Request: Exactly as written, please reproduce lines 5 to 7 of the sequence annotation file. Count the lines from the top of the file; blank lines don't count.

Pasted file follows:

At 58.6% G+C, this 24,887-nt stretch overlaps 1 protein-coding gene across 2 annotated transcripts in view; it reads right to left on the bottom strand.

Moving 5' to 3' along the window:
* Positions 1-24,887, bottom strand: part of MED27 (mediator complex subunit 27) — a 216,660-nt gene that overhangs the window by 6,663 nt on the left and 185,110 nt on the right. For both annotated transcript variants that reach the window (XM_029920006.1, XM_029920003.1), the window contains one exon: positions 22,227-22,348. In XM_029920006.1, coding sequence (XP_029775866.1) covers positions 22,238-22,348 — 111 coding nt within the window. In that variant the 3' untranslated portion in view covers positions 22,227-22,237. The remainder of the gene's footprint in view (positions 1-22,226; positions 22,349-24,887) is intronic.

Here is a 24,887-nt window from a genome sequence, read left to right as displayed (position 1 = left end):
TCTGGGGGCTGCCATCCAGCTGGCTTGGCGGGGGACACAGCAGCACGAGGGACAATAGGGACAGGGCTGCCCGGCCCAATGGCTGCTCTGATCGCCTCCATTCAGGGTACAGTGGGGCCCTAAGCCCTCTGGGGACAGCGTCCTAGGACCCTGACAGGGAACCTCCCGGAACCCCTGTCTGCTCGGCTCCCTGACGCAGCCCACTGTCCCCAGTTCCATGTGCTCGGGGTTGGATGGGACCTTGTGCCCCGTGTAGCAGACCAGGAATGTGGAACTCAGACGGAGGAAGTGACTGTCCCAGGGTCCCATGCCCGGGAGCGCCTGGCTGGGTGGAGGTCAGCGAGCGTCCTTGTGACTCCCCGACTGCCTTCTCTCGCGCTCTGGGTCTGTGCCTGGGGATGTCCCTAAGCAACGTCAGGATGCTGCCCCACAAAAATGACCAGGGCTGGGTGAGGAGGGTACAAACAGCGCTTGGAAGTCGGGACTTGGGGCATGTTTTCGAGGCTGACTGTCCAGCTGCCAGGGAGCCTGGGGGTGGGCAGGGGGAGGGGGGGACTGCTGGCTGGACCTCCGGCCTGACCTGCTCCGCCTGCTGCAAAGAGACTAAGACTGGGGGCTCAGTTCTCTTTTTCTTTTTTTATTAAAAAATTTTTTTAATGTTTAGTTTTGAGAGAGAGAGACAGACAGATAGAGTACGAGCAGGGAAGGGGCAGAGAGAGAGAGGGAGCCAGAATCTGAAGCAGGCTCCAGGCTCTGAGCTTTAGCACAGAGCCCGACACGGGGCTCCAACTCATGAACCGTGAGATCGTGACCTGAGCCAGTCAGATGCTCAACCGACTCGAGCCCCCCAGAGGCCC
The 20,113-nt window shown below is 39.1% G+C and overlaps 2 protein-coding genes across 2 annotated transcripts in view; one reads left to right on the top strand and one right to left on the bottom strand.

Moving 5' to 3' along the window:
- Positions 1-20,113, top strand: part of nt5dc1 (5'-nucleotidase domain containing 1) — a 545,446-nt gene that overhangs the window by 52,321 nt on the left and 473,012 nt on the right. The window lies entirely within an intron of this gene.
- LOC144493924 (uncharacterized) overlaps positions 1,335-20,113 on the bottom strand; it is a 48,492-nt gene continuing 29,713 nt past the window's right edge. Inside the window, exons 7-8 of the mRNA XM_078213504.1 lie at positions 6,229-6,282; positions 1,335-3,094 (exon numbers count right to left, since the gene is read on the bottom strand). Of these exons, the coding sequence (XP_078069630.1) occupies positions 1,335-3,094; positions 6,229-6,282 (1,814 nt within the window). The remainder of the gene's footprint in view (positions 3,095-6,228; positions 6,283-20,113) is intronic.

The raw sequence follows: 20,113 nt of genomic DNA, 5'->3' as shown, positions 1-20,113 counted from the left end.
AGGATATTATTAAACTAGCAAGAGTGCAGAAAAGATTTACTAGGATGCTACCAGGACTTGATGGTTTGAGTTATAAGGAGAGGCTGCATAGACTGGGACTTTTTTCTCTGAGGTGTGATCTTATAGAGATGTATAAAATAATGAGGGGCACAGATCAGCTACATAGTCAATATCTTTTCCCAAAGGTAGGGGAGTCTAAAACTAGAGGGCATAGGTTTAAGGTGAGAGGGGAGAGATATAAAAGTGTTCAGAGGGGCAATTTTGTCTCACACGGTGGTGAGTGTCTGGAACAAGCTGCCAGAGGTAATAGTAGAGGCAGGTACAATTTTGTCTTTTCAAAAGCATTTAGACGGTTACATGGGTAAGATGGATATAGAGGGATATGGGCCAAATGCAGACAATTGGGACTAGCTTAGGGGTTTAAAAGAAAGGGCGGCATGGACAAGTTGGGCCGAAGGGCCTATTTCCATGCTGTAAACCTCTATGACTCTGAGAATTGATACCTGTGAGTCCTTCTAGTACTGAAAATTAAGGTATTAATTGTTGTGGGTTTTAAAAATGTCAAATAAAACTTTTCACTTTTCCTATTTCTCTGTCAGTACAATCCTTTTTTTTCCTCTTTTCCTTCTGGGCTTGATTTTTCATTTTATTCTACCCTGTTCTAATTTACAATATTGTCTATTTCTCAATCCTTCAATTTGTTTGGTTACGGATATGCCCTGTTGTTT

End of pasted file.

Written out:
TCTGGGGGCTGCCATCCAGCTGGCTTGGCGGGGGACACAGCAGCACGAGGGACAATAGGGACAGGGCTGCCCGGCCCAATGGCTGCTCTGATCGCCTCCATTCAGGGTACAGTGGGGCCCTAAGCCCTCTGGGGACAGCGTCCTAGGACCCTGACAGGGAACCTCCCGGAACCCCTGTCTGCTCGGCTCCCTGACGCAGCCCACTGTCCCCAGTTCCATGTGCTCGGGGTTGGATGGGACCTTGTGCCCCGTGTAGCAGACCAGGAATGTGGAACTCAGACGGAGGAAGTGACTGTCCCAGGGTCCCATGCCCGGGAGCGCCTGGCTGGGTGGAGGTCAGCGAGCGTCCTTGTGACTCCCCGACTGCCTTCTCTCGCGCTCTGGGTCTGTGCCTGGGGATGTCCCTAAGCAACGTCAGGATGCTGCCCCACAAAAATGACCAGGGCTGGGTGAGGAGGGTACAAACAGCGCTTGGAAGTCGGGACTTGGGGCATGTTTTCGAGGCTGACTGTCCAGCTGCCAGGGAGCCTGGGGGTGGGCAGGGGGAGGGGGGGACTGCTGGCTGGACCTCCGGCCTGACCTGCTCCGCCTGCTGCAAAGAGACTAAGACTGGGGGCTCAGTTCTCTTTTTCTTTTTTTATTAAAAAATTTTTTTAATGTTTAGTTTTGAGAGAGAGAGACAGACAGATAGAGTACGAGCAGGGAAGGGGCAGAGAGAGAGAGGGAGCCAGAATCTGAAGCAGGCTCCAGGCTCTGAGCTTTAGCACAGAGCCCGACACGGGGCTCCAACTCATGAACCGTGAGATCGTGACCTGAGCCAGTCAGATGCTCAACCGACTCGAGCCCCCCAGAGGCCC
The 20,113-nt window shown below is 39.1% G+C and overlaps 2 protein-coding genes across 2 annotated transcripts in view; one reads left to right on the top strand and one right to left on the bottom strand.

Moving 5' to 3' along the window: